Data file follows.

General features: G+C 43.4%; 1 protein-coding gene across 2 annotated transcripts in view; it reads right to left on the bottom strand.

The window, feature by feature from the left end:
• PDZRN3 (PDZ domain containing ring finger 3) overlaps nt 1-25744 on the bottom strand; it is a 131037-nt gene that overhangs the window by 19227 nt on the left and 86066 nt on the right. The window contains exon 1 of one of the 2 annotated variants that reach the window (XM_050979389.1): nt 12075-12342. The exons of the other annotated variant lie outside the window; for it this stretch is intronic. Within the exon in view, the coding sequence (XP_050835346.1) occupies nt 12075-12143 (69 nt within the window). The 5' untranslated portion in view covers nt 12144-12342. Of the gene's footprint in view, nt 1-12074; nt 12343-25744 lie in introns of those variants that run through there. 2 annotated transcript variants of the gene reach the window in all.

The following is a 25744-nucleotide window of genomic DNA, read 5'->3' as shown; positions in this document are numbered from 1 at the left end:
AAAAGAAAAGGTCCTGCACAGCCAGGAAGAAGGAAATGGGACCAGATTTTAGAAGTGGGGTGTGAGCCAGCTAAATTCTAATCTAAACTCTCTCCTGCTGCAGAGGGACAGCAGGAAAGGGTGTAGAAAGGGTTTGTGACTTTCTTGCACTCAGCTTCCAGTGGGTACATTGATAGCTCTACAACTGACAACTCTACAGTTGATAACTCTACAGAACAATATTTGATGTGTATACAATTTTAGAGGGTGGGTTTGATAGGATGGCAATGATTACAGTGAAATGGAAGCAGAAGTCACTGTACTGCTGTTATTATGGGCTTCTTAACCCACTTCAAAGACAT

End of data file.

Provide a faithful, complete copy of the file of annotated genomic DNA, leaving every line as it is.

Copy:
General features: G+C 43.4%; 1 protein-coding gene across 2 annotated transcripts in view; it reads right to left on the bottom strand.

The window, feature by feature from the left end:
• PDZRN3 (PDZ domain containing ring finger 3) overlaps nt 1-25744 on the bottom strand; it is a 131037-nt gene that overhangs the window by 19227 nt on the left and 86066 nt on the right. The window contains exon 1 of one of the 2 annotated variants that reach the window (XM_050979389.1): nt 12075-12342. The exons of the other annotated variant lie outside the window; for it this stretch is intronic. Within the exon in view, the coding sequence (XP_050835346.1) occupies nt 12075-12143 (69 nt within the window). The 5' untranslated portion in view covers nt 12144-12342. Of the gene's footprint in view, nt 1-12074; nt 12343-25744 lie in introns of those variants that run through there. 2 annotated transcript variants of the gene reach the window in all.

The following is a 25744-nucleotide window of genomic DNA, read 5'->3' as shown; positions in this document are numbered from 1 at the left end:
AAAAGAAAAGGTCCTGCACAGCCAGGAAGAAGGAAATGGGACCAGATTTTAGAAGTGGGGTGTGAGCCAGCTAAATTCTAATCTAAACTCTCTCCTGCTGCAGAGGGACAGCAGGAAAGGGTGTAGAAAGGGTTTGTGACTTTCTTGCACTCAGCTTCCAGTGGGTACATTGATAGCTCTACAACTGACAACTCTACAGTTGATAACTCTACAGAACAATATTTGATGTGTATACAATTTTAGAGGGTGGGTTTGATAGGATGGCAATGATTACAGTGAAATGGAAGCAGAAGTCACTGTACTGCTGTTATTATGGGCTTCTTAACCCACTTCAAAGACAT